dried Chili Rayado from La Misión in the state of Hidalgo

Pretty sure those seeds are in good hands D3monic haha. Next time my friends travels into Mexico, I will ask him to run it by the farmers to see if the can grab some seeds. His entire family down there are pretty much ranchers/farmers. If we can get a hold of some I will kick some out.
frdlturner said:
My friend that I mention here is sending me some seeds going to grow out to share
Count me in! :) Would love to buy or trade too!
wondering if this pepper is controlled  by the Chiagro company owned by Agro Negrocios based in Brazil like the peppedew  pepper in Africa since when searching for Chili Rayado they keep popping up
here is a quote from their site    http://www.chiagro.com/  
Variedad de Chile rayado marca Chiagro®
¡El auténtico chile rayado!
here are some pictures of their products


I know Fred got seed and I have since sent seed to a number of members of this website. There's some great info in this thread!
One of the things I noticed, living in Mexico for 14 years, was that most Mexicans, especially the rural and ESPECIALLY the indigenous, see "variety" very differently than do those of European extraction. For instance, when going through the market I was always on the look out for unique kinds of food crops. I especially frequented the part of the market where the indigenous folk would set up and sell from their own ranchos. One time, I looked at a tomato someone was offering and asked, "¿Qué clase de jitomate es?" (What kind of tomato is this?) The lady looked at me quizzically and responded "Es jitomate de bola." (It's a round tomato.). So I tried again: "¿Qué variedad es? (What variety is it?). She looked at me as if she was thinking "This guy's Spanish isn't working very well" and she said...very...slowly..."Es jitomate rojo y de forma de bola." (It's a red, round tomato.) Rural Mexicans don't divide varieties up the way we do. So I would expect that there would be a spectrum of chiles with similar, yet different traits; just like there is with the native lowland squash, calabaza de castilla.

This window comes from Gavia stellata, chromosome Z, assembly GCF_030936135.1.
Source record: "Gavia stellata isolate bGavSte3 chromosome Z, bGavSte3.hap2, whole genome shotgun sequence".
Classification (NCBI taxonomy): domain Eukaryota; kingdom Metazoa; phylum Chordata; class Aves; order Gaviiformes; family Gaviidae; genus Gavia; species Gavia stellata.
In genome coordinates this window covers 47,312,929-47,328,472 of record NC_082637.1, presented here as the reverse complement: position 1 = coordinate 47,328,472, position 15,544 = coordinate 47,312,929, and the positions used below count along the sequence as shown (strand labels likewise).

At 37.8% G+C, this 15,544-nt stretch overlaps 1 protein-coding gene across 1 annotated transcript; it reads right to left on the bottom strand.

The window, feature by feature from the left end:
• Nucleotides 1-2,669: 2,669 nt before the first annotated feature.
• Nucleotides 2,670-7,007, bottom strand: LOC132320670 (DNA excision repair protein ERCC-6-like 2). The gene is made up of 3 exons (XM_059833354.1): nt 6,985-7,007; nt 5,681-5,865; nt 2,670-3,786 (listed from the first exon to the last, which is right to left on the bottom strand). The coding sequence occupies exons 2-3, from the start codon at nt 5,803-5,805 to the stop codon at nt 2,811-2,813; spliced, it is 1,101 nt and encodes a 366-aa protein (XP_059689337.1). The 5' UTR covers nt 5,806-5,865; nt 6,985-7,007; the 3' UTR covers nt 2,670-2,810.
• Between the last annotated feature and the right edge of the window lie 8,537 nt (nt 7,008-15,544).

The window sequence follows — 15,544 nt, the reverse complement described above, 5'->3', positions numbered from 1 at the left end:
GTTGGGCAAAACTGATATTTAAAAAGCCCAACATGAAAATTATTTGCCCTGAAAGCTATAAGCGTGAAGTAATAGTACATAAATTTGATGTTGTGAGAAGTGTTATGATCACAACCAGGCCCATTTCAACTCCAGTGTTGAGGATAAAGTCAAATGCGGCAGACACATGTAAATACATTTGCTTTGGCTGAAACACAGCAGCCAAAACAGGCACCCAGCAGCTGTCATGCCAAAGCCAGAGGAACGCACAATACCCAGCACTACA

I have friends all over the Huesteca region. I know they have Chile Rayado in the States of San Luis Potosí and Veracruz, all in areas which are not that far from La Misión. I visited in Cerro Prieto, which was right next to La Mision, perhaps just a neighborhood belonging to it. I also visited in Pisaflores and Cuesta Colorada; all close by.
Here are two pictures I took in Cuesta Colorada.
This is still fairly high up there in altitude. I didn't see any  coffee growing here (too cold in the winter).

The scenery was wonderful! The people were even better. 

This is a photo from around 2000, of Brother Juan, the patriarch of a family group I often visited. He was sitting in his kitchen. When he was a young man he dismantled an older house and carried those timbers to its present location. They were over 100 years old when I took the picture.
My image hosting had a glitch. If anyone cannot see the two photos I included in the post above, please let me know.